re:There was huge, cavernous, homey old building
sounds like Valhalla, the Hall of the Valiant..
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Comment #29 posted by Hope on July 10, 2006 at 14:49:44 PT
It's a good portent dream. I'll live to be quite old and useful and healthy and cannabis will have been acceptable and legal for a very long time.Yippee! It seems more "good" all the time.I didn't intend to share it...but I'm glad I did.
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Comment #28 posted by Hope on July 10, 2006 at 14:44:03 PT
I've had the problem since childhood...except when I was using cannabis. Most of them I just ignore and forget about them right away. Some, like this one, stand out in my mind forever.
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Comment #27 posted by Hope on July 10, 2006 at 14:42:05 PT
The dream about cannabis being legal
and accepted for a long, long time wasn't really a bad all. At the time of the was almost like it had always been. There was obviously no prohibition on.It seemed kind of like a bad dream at first..because it was so real and vivid. It was kind of alarming in that it was so different and strange. The sort of bad part for me was my apparently very advanced was kind of alarming. I was very busy and productive, though. I think it was me though because of one of my signature painted rugs...very, very worn (obviously I hadn't been keeping up with keeping it freshly painted)...on the porch of an old house (It was no where near falling down though) Just old, at least it seemed older than where I live now, in the dream. I think it was me in the dream because of that rug and the feeling that I was very familiar with the house and buildings and area...and people.It was a remarkably peaceful and sweet dream...other than the fact that it seemed to be me and I was very, very old and living somewhere besides here. There was amazing peace and tolerance and agape type love among people in the dream. A lot of joy and celebration, too, among all kinds of people...some as strange as star wars characters. There was huge, cavernous, homey old building that was rented out to huge family groups as a huge party banquet room. Rows and rows of tables ready for banquets and parties. Besides an average bar area, there were a few people preparing buds, in preparation for some sort of party, like it was just an every day thing. I felt that it was an everyday thing. It was remarked in the dream how well behaved and remarkable and good the children of the people having the party were.It was really a very good dream, the more I've thought about it.
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Comment #26 posted by global_warming on July 10, 2006 at 14:38:00 PT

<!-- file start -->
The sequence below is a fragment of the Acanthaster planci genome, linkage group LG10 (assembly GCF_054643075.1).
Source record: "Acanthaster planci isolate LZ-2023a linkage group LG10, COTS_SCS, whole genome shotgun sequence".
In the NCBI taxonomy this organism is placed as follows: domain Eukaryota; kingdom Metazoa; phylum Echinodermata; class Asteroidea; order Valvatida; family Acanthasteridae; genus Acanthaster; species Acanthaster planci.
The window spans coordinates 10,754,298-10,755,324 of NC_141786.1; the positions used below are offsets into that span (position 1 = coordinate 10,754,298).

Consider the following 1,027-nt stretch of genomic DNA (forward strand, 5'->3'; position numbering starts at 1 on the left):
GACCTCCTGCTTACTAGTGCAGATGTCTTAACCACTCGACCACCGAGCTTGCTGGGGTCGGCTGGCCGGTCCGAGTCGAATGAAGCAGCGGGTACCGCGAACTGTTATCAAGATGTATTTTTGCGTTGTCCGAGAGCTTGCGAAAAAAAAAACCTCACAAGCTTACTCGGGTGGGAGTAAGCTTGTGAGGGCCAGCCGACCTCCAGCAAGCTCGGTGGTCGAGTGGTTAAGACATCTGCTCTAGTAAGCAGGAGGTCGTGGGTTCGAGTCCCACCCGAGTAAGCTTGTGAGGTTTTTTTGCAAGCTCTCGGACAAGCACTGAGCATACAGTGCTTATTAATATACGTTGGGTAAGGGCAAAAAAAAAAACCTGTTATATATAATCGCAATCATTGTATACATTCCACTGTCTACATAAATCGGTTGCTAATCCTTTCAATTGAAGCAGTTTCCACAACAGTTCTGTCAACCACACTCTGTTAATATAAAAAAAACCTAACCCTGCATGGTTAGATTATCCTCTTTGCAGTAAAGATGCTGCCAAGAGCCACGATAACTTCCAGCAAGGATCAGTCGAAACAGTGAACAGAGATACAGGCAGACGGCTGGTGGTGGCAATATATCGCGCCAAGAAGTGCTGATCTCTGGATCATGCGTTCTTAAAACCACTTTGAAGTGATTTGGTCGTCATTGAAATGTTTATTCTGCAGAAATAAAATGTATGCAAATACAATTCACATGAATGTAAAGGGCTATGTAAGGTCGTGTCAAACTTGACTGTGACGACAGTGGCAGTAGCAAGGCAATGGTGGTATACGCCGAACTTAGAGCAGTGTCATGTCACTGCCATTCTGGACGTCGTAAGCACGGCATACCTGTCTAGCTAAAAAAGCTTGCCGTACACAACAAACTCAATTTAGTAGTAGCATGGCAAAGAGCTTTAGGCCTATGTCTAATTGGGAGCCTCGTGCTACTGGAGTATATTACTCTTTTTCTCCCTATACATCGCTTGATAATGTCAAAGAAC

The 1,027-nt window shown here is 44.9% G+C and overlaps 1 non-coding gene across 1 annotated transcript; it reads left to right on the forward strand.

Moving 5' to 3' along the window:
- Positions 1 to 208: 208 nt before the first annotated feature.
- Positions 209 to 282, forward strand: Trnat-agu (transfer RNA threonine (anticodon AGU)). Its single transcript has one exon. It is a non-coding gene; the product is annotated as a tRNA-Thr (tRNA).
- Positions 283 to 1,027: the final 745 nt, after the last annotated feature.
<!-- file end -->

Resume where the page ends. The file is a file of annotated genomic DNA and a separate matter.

oh I forgot excellent letter
universer, I hope it gets published and gets those folks in Alaska to consider their place in the wilderness..
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Comment #25 posted by global_warming on July 10, 2006 at 14:36:05 PT
any news from Alaska?
Hope, have you ever tried Melatonin 1mg at bedtime?
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Comment #24 posted by ekim on July 10, 2006 at 14:12:17 PT
good work Universer 
Jul 11 06 Criminal Justice Forum Radio Interview 07:00 PM Norm Stamper Bradenton Florida USA 
 Former Seattle, WA, Chief of Police, Norm Stamper's interview on Criminal Justice Forum Radio, WTAN 1340AM, Clearwater, FL, will be broadcast on the WWPR website from Bradenton, FL. Norm will be discussing a host of issues related to the failures of drug prohibition. After today, the recorded show will be posted online at the Criminal Justice Forum archives and available for podcast. Visit Other participating stations are WDCF-Dade City and WZHR-Zephyrhills.
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Comment #23 posted by FoM on July 10, 2006 at 13:45:12 PT
I think it's very good. Thanks for sharing it.
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Comment #22 posted by Universer on July 10, 2006 at 13:33:55 PT:
How's this?
Mr. Tandeske, et al.,It is a truism to suggest that it is futile to attempt
to convince a person not to disseminate a lie when
that lie is the very reason for the person's
livelihood. But, barely daunted and hardly deterred,
I'm going to try anyway.Methamphetamine is a horrible, artificially
manufactured substance which should not be taken
internally for any reason. It holds a powerful
addiction that can ultimately render the frequent
abuser pathetically ill while capturing that person's
mind in a way that is not conducive to maintaining